Jaipur (State)

from Wikipedia, the free encyclopedia
Flag of Jaipur
Jaipur Coat of Arms
flag coat of arms
Capital Amber (14th century – 1727)
Jaipur (1727–1949)
Form of government Princely State (17 rounds salute)
surface 40,177 km²
population 3,000,000 (as of 1941)
founding 1093
resolution April 7, 1949
State religion: Hinduism
Dynasty: Kachwaha (Rajawat clan)
Princely state of Jaipur on a map from The Imperial Gazetteer of India (1907–1909)
Princely state of Jaipur on a map from The Imperial Gazetteer of India (1907–1909)
The 1946 flag
The 1946 flag
City Palace of the Maharajas
City Palace of the Maharajas
Postcard from Jaipur Post (1946)

Jaipur was one of the princely states of the Rajputs in today's Rajasthan and is named after the new capital Jaipur founded in 1727 .

The principality was founded in 1093 by the Rajput dynasty of the Kachwaha and was initially called Dhundhar, from the 14th century to 1727 after the then capital Amber . The Rajas had been vassals of the Mughals of Delhi since the 16th century . Raja Bhagwan Das (1574–1589) was - although a Hindu - Commander-in-Chief (Amir al-Umara) of the Grand Mogul's army. Jai Singh II. (1688-1743) was raised to Maharaja . The Mughal Mughal Aurangzeb (1618–1707) was impressed by Jai Singh's sharp mind and gave him the title Sawai ("a whole and a quarter") to express his greatness. Jai Singh lived up to the award by excelling in politics, knowledge and warfare, showing a particular interest in astronomy , and demonstrating an extraordinary passion for symmetry . He made the decision to move his capital from the narrow hill country around Amber to the south. The city was built in less than eight years. The plans for the city palace and Jantar Mantar , the largest stone observatory in the world, can also be traced back to him. After Jai Singh's 43 extremely fruitful years of reign, there were inevitable disputes over his successor because he had fathered numerous children with 28 wives and four concubines . The princely state sank into chaos and lost large parts of its territory to the states of Maratha and Jat .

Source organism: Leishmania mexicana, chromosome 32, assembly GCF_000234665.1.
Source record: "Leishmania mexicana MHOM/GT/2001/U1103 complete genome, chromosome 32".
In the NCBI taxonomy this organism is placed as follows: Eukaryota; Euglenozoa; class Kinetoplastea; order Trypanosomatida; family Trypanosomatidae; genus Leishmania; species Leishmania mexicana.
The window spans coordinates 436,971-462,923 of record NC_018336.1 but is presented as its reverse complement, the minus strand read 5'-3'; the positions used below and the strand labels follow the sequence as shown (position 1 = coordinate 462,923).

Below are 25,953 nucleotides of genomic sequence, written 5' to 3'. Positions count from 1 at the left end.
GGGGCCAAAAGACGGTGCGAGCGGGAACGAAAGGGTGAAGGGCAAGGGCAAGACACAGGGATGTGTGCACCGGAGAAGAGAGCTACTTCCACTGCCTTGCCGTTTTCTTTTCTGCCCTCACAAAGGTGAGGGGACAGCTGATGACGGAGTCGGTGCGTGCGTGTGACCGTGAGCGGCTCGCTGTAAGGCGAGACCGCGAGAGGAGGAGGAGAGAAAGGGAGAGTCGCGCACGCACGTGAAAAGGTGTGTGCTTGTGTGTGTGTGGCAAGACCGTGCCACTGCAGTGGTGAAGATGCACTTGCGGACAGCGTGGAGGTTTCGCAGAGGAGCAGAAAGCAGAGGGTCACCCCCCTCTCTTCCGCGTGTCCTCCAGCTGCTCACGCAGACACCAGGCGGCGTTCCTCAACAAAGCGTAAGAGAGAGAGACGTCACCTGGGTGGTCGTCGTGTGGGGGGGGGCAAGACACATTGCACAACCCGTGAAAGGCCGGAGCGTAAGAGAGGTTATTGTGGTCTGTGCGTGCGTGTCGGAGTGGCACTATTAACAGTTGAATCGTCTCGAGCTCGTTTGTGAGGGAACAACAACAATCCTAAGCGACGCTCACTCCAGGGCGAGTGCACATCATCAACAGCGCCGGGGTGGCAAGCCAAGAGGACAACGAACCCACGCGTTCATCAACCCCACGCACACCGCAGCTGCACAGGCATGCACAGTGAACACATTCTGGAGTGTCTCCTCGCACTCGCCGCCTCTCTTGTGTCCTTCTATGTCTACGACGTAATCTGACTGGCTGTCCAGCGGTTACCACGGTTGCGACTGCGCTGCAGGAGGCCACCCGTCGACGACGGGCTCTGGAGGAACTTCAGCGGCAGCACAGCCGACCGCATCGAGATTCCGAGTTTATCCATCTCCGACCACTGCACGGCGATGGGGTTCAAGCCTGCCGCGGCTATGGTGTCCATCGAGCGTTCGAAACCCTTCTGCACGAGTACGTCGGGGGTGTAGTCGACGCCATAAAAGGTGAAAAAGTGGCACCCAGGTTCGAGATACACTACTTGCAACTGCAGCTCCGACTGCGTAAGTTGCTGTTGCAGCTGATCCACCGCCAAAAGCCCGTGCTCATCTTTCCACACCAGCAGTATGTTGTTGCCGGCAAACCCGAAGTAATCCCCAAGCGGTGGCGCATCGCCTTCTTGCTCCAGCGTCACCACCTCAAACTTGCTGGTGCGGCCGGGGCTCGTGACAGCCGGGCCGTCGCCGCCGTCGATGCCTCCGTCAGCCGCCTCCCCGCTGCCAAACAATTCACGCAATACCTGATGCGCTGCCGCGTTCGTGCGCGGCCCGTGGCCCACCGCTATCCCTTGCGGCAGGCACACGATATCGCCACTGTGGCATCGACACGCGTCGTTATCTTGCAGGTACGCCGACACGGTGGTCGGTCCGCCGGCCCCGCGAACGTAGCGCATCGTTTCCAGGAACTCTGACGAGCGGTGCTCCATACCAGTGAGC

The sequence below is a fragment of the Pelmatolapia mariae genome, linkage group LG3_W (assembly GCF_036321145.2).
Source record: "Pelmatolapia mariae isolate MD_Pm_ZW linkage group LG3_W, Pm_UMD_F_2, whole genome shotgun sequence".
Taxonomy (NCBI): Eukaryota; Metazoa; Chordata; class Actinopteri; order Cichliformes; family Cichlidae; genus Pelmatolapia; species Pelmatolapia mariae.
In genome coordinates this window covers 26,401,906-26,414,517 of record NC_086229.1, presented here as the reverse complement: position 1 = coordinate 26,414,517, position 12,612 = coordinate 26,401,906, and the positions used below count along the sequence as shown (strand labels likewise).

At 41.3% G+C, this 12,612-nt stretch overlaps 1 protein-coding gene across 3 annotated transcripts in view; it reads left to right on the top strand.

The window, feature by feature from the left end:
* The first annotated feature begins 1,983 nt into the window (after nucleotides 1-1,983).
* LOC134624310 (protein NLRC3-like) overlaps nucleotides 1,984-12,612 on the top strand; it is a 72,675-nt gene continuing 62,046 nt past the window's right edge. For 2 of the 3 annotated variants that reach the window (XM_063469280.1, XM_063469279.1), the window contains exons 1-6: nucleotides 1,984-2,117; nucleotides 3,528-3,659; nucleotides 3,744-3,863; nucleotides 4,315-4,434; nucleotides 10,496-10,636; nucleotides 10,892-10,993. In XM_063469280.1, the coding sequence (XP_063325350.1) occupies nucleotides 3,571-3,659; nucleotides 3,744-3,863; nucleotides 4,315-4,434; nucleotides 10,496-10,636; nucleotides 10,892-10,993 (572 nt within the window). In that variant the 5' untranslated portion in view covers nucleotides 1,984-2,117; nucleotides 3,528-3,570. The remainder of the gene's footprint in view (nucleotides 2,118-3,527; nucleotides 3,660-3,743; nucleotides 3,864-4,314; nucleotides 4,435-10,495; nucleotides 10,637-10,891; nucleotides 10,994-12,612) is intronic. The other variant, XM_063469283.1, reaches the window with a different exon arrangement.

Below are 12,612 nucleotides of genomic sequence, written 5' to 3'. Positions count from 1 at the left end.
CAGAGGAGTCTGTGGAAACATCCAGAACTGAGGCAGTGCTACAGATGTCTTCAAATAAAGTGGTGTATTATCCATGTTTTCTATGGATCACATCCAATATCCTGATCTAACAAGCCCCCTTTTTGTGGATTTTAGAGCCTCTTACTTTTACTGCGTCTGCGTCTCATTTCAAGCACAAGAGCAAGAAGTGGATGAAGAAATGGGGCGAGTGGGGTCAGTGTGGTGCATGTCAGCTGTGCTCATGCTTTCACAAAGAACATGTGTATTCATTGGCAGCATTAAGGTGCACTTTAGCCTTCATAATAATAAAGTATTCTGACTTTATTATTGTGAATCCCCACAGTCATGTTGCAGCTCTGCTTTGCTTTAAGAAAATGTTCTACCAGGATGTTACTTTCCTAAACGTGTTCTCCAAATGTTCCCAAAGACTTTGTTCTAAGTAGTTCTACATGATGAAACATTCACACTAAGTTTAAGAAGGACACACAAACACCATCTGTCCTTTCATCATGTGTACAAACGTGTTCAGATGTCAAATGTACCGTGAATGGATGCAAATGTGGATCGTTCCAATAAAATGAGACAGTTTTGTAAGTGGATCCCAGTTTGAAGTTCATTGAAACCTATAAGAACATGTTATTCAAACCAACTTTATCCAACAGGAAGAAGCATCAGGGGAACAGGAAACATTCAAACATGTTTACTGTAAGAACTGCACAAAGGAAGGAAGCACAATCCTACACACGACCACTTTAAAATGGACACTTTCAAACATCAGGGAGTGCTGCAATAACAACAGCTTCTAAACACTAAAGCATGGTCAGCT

Even Britain used the internal Rajput scramble for his own gain power to forge alliances and prevent unwanted conflicts. After the end of the third Marathas War , Jaipur became a British protectorate on April 25, 1819. Jaipur's rulers, in contrast to their neighbors in Delhi and Agra, remained loyal to the British.

From 1904 to 1950 Jaipur had its own state post with its own stamps. In 1941 the state had an area of ​​40,177 km² and 3 million inhabitants. On March 30, 1949, Jaipur joined the Rajasthan Confederation , and on April 7, 1949, the annexation to India was completed. On November 1, 1956, the princely state was dissolved.

See also


  • William Barton: The princes of India. With a Chapter on Nepal. Nisbet, London 1934, (Reprinted edition. Cosmo, New Delhi 1983).
  • Andreas Birken : Philatelic Atlas of British India. CD-ROM. Birken, Hamburg 2004.
  • Ian Copland: The princes of India in the endgame of empire, 1917-1947 (= Cambridge Studies in Indian History and Society. 2). Cambridge University Press, Cambridge et al. 1997, ISBN 0-521-57179-0 .
  • George B. Malleson: An historical sketch of the native states of India. Longmans, Green & Co., London 1875, ( digitized version ).
  • Paul E. Roberts: India (= A Historical Geography of the British Dominions. Vol. 7, Part. 1-2). 2 volumes (Vol. 1: History to the End of the East India Company. Vol. 2: History under the Government of the Crown. ). Clarendon Press, Oxford 1916-1923, (Reprinted edition: Historical Geography of India. 2 volumes. Printwell, Jaipur 1995).
  • Joseph E. Schwartzberg (Ed.): A historical atlas of South Asia (= Association for Asian Studies. Reference Series. 2). 2nd impression, with additional material. Oxford University Press, New York NY et al. 1992, ISBN 0-19-506869-6 .

Web links

Commons : Principality of Jaipur  - Collection of pictures, videos and audio files

Individual evidence

  1. http://www.indianrajputs.com/view/jaipur